Low inflation may suggest downward risks
Updated: 2014-02-15 09:15
By Chen Jia in Beijing and Yu Ran in Shanghai (China Daily)
Flat inflationary pressure in the first month of 2014 may be suggestive of a weak economic outlook, experts said.
The consumer price index, a main gauge of inflation, rose 2.5 percent year-on-year in January, unchanged from December and slightly above the market consensus of 2.4 percent, according to the National Bureau of Statistics on Friday.
Food inflation in January rose 3.7 percent, the fastest monthly increase since March 2013, reflecting strong demand during the Chinese Lunar New Year.
Growth of non-food prices accelerated to 1.9 percent from 1.7 percent in December and 1.6 percent in November, the bureau said.
Lu Zhengwei, chief economist at the Industrial Bank, said that consumer inflation in 2014 may remain weak, despite rising consumption boosted by seasonal factors in the first two months.
"It is likely to see an obvious downward trend of CPI after February", as the government's broadened anti-graft campaign will continue to reduce gift giving and dining out among officials, said Lu.
The bureau also released the January producer price index on Friday, a gauge of industrial products' wholesale prices.
The PPI dropped for the 23rd consecutive month, at a rate of 1.6 percent year-on-year, the lowest rate in five months. It declined by 1.4 percent in December.
Yu Qiumei, an economist at the bureau, said that industrial output slowed during the holidays in January, which was the main reason behind the weak figure.
The fragile global economic recovery also depressed industrial production.
Yiwu Fangyuan Locks, a manufacturer and exporter of locks and pet chains, saw its gross profit margin drop to about 8 percent from 15 percent since the end of last year. The number of orders still kept declining.
The company cut 10 percent of its workforce and sent production of certain items to smaller workshops to reduce costs, said Yao Pin, the company's sales manager.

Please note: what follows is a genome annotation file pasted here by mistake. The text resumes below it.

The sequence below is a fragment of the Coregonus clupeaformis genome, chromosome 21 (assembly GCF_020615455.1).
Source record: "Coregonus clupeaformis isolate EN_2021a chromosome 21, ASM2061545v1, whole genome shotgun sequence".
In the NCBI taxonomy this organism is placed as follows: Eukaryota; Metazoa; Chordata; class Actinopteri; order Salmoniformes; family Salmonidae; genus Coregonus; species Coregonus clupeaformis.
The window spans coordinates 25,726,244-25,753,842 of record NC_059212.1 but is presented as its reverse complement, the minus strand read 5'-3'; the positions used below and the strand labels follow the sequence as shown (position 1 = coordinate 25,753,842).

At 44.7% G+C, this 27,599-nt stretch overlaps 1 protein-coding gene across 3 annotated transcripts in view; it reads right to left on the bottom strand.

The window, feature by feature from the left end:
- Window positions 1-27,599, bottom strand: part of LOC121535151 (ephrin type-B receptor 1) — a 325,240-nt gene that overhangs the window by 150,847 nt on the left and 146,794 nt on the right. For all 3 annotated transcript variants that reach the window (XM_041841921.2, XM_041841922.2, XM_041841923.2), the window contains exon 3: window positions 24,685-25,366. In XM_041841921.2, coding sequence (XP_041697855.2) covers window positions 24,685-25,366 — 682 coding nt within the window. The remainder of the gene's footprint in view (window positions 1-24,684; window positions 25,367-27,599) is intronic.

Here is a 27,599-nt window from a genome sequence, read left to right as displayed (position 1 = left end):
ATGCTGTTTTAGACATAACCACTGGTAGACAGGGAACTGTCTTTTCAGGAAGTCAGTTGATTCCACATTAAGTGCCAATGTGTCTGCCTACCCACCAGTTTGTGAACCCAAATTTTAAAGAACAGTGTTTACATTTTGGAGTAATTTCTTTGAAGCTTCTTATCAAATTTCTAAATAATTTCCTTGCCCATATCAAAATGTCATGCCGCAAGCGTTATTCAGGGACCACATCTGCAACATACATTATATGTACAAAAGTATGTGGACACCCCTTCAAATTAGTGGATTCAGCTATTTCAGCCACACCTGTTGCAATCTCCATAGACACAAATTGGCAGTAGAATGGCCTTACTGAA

Zhang Wenhua, the owner of a company in Nanjing that exports mechanical products to Europe, said that the overseas economic climate seems to have improved as it has received more enquires. But its orders didn't increase as sharply as expected in the first month. He hopes they will grow in the next three months.
Zhang added that the company is now focused on expanding its domestic market share while waiting for overseas orders to recover gradually.
Liu Ligang, chief economist in China at ANZ Bank, said that the falling PPI reflects more sluggish market demand for manufacturing products. "Manufacturers may have a more cautious attitude in their economic outlook," he said.
"The weak inflation showed the Chinese economy may face downside risks," said Liu. "If the government decides to keep the 7.5 percent annual economic growth target in 2014, it may need to release a series of stimulus policies before June and the structural reform process may by delayed."
Economists expect that inflation is unlikely to become a priority policy concern in the near term. Industrial overcapacity remains a challenge for economic adjustment.
Chang Jian, chief economist in China at Barclays Capital, noticed that the central bank sounded less hawkish and has emphasized "stability" since the beginning of 2014.
"We think the policy bias has shifted to neutral, reflecting changes in economic conditions, as inflation is lower than expected and growth continues to moderate on the back of higher interest rates and slower money growth," Chang said.
Xinhua contributed to this story.